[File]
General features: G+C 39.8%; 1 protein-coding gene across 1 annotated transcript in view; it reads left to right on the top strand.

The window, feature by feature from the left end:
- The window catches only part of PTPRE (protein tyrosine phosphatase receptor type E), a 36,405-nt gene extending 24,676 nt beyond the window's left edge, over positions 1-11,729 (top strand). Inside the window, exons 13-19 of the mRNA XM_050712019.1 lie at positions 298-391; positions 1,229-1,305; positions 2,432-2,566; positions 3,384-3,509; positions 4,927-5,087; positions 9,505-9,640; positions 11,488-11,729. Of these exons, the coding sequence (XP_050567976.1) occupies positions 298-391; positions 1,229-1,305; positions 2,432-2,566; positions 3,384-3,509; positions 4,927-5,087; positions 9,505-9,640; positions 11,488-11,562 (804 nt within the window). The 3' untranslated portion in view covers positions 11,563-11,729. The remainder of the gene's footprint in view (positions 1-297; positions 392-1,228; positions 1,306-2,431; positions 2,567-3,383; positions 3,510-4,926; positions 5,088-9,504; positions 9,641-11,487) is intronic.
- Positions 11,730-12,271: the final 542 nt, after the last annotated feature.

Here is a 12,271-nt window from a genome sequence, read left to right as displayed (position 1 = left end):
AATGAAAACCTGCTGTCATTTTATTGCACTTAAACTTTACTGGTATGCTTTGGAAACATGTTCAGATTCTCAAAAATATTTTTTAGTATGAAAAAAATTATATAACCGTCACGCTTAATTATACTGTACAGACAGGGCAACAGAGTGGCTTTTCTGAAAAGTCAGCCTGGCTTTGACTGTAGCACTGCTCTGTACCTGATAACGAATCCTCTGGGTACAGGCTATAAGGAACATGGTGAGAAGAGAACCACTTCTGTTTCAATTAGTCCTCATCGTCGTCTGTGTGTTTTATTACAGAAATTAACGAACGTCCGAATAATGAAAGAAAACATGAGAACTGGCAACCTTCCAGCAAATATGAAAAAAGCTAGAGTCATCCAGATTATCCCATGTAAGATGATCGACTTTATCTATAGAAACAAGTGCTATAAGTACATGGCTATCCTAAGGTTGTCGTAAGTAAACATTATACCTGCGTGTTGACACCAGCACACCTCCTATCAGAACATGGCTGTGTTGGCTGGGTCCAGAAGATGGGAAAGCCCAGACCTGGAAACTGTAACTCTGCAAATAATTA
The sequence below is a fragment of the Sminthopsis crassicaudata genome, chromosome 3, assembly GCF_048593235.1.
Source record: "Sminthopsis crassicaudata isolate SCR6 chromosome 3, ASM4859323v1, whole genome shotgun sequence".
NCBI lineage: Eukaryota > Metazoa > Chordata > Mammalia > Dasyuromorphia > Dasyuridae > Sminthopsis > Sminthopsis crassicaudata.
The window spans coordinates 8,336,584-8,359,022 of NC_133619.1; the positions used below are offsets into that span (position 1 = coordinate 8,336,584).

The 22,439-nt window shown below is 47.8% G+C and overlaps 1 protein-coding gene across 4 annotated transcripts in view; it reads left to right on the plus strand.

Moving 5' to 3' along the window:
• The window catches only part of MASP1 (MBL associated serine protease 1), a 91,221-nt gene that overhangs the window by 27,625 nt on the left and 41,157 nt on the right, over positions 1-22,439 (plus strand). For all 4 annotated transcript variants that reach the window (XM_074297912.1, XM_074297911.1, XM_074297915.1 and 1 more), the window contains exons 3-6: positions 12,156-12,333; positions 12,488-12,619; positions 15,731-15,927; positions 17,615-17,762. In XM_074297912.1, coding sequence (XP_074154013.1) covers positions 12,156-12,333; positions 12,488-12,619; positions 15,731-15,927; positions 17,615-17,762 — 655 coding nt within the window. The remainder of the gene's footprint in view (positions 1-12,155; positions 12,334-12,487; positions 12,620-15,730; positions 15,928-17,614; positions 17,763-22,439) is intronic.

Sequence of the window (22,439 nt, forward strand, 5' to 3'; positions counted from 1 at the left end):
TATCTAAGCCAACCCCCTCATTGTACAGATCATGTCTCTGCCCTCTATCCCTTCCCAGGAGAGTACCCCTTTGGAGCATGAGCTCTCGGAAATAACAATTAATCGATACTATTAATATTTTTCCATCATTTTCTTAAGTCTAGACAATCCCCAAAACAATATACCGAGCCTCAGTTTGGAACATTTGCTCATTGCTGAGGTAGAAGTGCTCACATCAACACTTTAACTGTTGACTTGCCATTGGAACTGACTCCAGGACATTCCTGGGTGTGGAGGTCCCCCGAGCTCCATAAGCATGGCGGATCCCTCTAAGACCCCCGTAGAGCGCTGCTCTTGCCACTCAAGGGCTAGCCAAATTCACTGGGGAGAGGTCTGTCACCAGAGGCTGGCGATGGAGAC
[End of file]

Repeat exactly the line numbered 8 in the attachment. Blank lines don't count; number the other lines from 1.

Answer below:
Source record: "Sminthopsis crassicaudata isolate SCR6 chromosome 3, ASM4859323v1, whole genome shotgun sequence".